Thomas Ashcraft
Under the deep blue skies of New Mexico, Thomas prepares his purpose-built camera array for capturing images of “jellyfish sprites.” Sprites are brief, colorful flashes of light sometimes seen high above thunderstorms. Credit: Lynn Larsen

Education

McGill University, Montreal
Natural Philosophy

What motivated you to volunteer as a NASA citizen scientist? How did you learn about NASA citizen science?

In the 1990s, I became interested in radio astronomy and began self-teaching and learning on my own. It was slow going as I was living in rural New Mexico and away from technical people for the most part. Fortunately, the internet was beginning to flower, and in the year 2001, I became aware of a NASA global outreach initiative called the Radio JOVE Project. The project made build-your-own radio kits available to schools and individuals. Although it was primarily focused on schools, anyone interested could join in. Through the project, I was mentored and learned how to build research-grade radio circuits and antennas, practice proper scientific data collection, and more. I learned about Jupiter's dynamism and its special Io-induced radio emissions.

"Science gives purpose and meaning to life. Let it open up paths, and see where they lead over time."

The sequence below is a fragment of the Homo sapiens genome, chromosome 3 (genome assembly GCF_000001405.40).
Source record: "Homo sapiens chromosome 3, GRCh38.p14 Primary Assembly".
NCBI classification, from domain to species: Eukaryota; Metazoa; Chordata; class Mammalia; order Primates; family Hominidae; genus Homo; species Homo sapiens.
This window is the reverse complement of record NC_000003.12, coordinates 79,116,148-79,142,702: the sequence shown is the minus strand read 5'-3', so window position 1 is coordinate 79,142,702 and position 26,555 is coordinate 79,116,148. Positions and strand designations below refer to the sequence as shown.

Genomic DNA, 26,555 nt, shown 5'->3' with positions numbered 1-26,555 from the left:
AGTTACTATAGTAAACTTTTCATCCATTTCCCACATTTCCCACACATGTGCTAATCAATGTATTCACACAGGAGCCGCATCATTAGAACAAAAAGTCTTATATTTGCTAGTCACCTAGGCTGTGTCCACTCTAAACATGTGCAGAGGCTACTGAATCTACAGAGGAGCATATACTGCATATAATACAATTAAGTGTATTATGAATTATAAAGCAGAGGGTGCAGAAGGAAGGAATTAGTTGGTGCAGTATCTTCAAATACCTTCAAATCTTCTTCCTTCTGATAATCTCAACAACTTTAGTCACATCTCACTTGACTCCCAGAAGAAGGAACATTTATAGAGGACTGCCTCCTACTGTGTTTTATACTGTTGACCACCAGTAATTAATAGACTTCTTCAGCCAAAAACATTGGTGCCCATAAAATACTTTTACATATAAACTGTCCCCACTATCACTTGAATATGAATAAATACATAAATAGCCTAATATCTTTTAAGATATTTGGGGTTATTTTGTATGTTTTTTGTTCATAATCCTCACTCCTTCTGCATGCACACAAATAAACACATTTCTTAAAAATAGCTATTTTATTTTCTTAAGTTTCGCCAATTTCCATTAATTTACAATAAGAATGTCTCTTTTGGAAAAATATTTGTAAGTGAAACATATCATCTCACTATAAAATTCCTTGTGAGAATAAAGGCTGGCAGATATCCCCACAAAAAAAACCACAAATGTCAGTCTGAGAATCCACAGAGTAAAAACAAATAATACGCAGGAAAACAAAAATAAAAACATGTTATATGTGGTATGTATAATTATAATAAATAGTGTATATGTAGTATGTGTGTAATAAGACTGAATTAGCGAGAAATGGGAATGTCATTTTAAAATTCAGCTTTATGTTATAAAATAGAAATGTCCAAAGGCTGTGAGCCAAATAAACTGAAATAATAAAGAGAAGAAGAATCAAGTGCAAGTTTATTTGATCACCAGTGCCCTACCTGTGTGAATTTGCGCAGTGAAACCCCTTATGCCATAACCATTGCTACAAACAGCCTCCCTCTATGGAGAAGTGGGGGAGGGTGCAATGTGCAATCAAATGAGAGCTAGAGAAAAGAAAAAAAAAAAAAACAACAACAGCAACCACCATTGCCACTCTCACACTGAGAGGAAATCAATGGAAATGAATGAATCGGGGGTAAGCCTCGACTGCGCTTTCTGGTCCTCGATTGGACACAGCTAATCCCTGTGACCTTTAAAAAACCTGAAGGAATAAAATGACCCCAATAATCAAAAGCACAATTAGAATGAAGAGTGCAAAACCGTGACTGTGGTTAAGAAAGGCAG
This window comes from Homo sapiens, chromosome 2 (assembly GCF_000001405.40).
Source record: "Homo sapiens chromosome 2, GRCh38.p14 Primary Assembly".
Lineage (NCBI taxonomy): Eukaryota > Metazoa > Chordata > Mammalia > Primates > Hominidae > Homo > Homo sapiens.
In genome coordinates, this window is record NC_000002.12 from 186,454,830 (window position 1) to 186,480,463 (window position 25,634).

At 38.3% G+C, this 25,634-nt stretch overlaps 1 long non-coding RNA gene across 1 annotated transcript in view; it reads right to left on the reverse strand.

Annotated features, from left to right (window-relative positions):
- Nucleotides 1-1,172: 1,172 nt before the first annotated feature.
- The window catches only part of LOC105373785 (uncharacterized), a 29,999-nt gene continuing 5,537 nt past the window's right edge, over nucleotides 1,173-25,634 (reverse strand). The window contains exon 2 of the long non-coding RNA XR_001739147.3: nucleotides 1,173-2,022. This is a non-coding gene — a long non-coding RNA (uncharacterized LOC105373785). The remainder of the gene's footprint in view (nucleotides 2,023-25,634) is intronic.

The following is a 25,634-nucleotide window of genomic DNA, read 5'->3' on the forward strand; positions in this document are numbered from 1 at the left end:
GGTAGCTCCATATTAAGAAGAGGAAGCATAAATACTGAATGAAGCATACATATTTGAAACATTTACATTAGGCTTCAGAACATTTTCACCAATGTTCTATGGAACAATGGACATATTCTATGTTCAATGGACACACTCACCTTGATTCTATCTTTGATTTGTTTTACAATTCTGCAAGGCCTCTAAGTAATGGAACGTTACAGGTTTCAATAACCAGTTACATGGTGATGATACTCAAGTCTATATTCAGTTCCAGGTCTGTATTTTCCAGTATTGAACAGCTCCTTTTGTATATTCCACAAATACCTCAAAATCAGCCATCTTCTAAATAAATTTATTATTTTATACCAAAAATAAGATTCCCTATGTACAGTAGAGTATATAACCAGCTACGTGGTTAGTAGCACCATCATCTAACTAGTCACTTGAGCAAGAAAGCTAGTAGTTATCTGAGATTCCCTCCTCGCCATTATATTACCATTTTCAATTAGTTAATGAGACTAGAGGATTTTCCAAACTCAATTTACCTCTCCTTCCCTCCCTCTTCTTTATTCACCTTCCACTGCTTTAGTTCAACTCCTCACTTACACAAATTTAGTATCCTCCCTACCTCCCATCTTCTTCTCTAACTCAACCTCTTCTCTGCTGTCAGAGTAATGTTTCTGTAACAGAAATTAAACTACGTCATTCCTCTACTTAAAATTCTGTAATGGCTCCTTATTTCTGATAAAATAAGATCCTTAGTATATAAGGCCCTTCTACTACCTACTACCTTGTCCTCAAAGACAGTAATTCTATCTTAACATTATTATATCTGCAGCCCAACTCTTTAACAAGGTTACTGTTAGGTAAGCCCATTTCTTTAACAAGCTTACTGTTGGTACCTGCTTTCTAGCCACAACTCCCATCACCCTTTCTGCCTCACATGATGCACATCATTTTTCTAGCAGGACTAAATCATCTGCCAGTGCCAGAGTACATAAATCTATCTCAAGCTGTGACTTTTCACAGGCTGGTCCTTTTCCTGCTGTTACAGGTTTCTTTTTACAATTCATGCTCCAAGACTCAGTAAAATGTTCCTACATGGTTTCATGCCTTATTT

- Thomas Ashcraft

One of the most thrilling events in my life was getting my first confirmation of successfully receiving Jupiter radio emissions on my own homebuilt telescope system. Twenty years later, it is still exciting for me to hear Jovian radio bursts coming out of the speakers and seeing Jupiter radio storms on the spectrograph. A lot of science has been produced along the way. And many of Jupiter's mysteries are still waiting to be solved.

Green Ghost
A prediscovery image of a "green ghost," a luminous glow that sometimes appears above a jellyfish sprite and persists for a brief moment after the sprite’s flash. This phenomenon is perhaps best depicted in a short video captured by Thomas. Credit: Thomas Ashcraft

What do you do when you’re not doing science with NASA? Tell us about your job and your hobbies.